UK financial institutions’ move toward China sensible: analyst
Published: Feb 22, 2021 09:08 PM


UK financial institutions are increasingly pivoting toward China, even as the Johnson government stirs up a series of incidents that have undermined bilateral ties. Chinese analysts call the move a sensible choice that will bring more profit from China's vast and promising market, as well as its sustained growth in the wake of the COVID-19 pandemic.

HSBC is reportedly relocating from its London headquarters three of its top global executives in charge of business groups that contributed 95 percent of the bank's net revenue in 2019 to Hong Kong.

Bank chairman Mark Tucker said at a recent conference that China's Greater Bay Area, the economic hub of more than 70 million people encompassing Hong Kong and several other southern cities, provides "substantial opportunities."

The bank, citing an annual earnings report due on Tuesday, declined to comment when reached by the Global Times.

Analysts said that HSBC is doing its best to profit from the "China opportunity" while as a whole UK companies and financial institutes need the huge Chinese market to make a profit and get through the hard years following the pandemic.

Dong Shaopeng, a senior research fellow at the Chongyang Institute for Financial Studies of Renmin University of China, said it is sensible for UK companies to pivot toward China, and HSBC will be welcome to do business in the Chinese mainland and Hong Kong - provided that it follows local laws.

HSBC has been blamed for its slowness in showing support for the national security law, and for an alleged role in funding Hong Kong rioters in 2019, as well as its controversial role in the detention of Huawei's Meng Wanzhou.

HSBC has been facing a dilemma in China over the past few years. On the one hand, it has to rely on the continuing growing profits of its business in the Chinese market - the first one to quickly recover from the COVID-19 outbreak. On the other hand, it needs to step out of the shadow of its controversial role in the detention of Huawei's Meng Wanzhou, which caused damage to its reputation in the market, an observer who closely followed the bank told the Global Times.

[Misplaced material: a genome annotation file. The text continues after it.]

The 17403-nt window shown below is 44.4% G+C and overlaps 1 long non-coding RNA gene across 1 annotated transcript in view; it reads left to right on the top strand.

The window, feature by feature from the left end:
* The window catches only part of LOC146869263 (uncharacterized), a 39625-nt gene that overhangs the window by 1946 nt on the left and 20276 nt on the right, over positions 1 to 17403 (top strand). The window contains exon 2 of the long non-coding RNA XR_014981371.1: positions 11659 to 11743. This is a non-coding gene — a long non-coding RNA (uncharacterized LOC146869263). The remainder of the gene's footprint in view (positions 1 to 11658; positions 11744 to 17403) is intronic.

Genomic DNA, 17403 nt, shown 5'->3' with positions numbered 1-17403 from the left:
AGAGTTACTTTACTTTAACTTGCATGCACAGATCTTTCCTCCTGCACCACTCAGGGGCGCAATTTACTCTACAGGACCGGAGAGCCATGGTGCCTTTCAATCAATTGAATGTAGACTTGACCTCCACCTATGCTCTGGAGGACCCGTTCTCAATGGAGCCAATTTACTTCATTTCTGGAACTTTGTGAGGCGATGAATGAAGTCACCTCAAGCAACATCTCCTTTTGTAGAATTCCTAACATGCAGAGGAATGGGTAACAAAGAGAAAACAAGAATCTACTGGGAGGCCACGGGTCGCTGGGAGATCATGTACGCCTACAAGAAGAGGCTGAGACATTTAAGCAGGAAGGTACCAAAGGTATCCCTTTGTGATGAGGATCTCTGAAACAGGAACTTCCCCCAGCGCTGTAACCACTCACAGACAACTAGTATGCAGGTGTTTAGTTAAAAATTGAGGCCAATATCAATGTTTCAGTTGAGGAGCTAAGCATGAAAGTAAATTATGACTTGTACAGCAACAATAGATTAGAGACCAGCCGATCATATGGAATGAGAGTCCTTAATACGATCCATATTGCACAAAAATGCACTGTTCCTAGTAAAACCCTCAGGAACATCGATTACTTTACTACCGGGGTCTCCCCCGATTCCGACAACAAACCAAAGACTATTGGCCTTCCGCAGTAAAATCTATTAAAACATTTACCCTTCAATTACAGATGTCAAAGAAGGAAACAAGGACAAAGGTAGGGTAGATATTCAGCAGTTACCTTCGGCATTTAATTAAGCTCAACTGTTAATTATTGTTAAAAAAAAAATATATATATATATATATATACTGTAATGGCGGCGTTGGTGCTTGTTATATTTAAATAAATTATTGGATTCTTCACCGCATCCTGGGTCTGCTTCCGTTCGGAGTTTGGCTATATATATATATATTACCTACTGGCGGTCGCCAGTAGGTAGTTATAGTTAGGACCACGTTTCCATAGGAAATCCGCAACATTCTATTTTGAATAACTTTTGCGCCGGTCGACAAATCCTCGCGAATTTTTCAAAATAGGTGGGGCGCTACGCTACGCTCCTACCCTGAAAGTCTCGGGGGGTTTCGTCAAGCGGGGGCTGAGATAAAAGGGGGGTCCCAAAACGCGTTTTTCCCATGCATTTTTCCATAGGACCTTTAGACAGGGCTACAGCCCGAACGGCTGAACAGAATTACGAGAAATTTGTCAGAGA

"Why in the middle of growing disputes between China and the UK on some issues concerning Xinjiang and Hong Kong, did the British bank still choose to side with China when it comes to the question of interests? Because it indeed understands where the future opportunities and benefits are," the observer said. 

Previously, HSBC CEO Noel Quinn refused to question Hong Kong police requests when it agreed to freeze accounts of anti-government activists, a move that has been criticized by some Western analysts as "politically incorrect" about China-related topics. 

Those people do not need to be politically correct as they are businessmen, not politicians, the observer noted. Given the previous controversies and rising doubts about the bank's stance on China-related issues, the bank has become very eager to show that it remains "faithful and loyal" to its Chinese consumers to "save face," the observer added.

The "Look East" trend followed by UK-based financial companies comes as China beams with confidence with its swift recovery from the pandemic and sets course on its "dual circulation" growth model, which rebalances the domestic and international markets. 

"No pragmatic enterprise would shun the Chinese market," Dong told the Global Times on Monday.

Besides HSBC, more financial institutions from the UK are adding to their bets on China.

The China Securities Regulatory Commission recently received an application from UK-based Schroder Investment Management (Shanghai) Co to set up a mutual fund, according to media reports. The same firm also teamed up with China's Bank of Communications on a joint venture wealth management firm.

The UK, under the influence of the US, has undermined bilateral relations with China with its stances on Hong Kong, China's Xinjiang Uygur Autonomous Region, and the origin of the coronavirus. 

The Chinese economy is worth $15 trillion - more than five times that of the UK - and the rising disposable incomes of Chinese people and their growing consumption power offer opportunities for financial services.

UK financial companies also stand to lose from the Johnson government's aggressive approach toward China, as China's financial, manufacturing and services markets are set to be further opened to financial services providers from areas such as Berlin and Paris, after the conclusion of negotiations on EU-China Comprehensive Agreement on Investment.